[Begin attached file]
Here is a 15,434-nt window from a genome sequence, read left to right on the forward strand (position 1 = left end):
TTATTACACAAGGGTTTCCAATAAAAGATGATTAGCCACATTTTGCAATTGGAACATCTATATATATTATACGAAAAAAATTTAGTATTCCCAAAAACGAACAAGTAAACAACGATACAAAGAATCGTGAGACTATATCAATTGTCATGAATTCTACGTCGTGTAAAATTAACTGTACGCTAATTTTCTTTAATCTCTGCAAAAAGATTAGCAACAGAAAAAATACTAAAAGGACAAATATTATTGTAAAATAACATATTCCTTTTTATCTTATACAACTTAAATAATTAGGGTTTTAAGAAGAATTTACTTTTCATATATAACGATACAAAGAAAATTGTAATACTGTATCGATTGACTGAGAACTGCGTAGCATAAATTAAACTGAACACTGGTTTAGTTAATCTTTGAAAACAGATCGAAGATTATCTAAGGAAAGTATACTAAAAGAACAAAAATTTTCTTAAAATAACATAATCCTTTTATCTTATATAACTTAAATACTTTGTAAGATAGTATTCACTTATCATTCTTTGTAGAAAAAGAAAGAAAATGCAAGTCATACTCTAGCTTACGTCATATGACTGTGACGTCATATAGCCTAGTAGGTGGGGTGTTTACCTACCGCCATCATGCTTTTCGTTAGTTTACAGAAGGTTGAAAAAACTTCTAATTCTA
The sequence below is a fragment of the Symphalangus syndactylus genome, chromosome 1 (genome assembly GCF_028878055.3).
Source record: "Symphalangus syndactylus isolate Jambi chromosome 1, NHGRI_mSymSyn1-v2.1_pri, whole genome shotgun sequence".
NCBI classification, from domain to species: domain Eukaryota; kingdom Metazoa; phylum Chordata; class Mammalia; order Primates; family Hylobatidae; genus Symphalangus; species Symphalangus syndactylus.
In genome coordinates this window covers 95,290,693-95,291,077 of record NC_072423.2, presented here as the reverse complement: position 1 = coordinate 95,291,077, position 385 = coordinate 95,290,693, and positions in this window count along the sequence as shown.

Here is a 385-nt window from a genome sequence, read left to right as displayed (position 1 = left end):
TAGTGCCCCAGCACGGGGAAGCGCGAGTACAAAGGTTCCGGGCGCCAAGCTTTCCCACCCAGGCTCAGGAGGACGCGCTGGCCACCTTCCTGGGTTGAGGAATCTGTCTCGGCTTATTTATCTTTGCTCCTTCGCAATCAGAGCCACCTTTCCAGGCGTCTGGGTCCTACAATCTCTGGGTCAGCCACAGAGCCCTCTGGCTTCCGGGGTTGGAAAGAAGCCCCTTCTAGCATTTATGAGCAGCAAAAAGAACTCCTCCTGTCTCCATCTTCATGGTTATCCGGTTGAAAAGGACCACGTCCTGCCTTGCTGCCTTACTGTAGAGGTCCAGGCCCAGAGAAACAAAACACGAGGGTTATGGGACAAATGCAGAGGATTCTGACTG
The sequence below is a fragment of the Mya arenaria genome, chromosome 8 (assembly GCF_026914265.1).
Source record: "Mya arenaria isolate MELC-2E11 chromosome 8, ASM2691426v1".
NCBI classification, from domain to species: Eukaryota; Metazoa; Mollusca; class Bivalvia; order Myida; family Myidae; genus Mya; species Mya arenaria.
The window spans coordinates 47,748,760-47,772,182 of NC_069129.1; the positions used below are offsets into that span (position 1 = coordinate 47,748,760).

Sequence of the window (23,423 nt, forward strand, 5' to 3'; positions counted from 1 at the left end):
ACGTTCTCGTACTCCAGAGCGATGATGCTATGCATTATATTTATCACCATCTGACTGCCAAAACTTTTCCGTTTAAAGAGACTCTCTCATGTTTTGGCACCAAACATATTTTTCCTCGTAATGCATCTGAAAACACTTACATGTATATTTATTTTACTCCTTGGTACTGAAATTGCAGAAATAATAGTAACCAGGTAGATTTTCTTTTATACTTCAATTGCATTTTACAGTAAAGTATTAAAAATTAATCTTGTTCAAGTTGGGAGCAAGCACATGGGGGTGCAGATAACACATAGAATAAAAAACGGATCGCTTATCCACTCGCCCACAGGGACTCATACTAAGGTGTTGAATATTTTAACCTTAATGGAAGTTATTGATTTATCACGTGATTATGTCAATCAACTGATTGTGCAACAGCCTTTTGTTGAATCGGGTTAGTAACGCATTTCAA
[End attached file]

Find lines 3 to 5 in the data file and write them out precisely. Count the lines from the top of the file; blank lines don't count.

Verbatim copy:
The sequence below is a fragment of the Symphalangus syndactylus genome, chromosome 1 (genome assembly GCF_028878055.3).
Source record: "Symphalangus syndactylus isolate Jambi chromosome 1, NHGRI_mSymSyn1-v2.1_pri, whole genome shotgun sequence".
NCBI classification, from domain to species: domain Eukaryota; kingdom Metazoa; phylum Chordata; class Mammalia; order Primates; family Hylobatidae; genus Symphalangus; species Symphalangus syndactylus.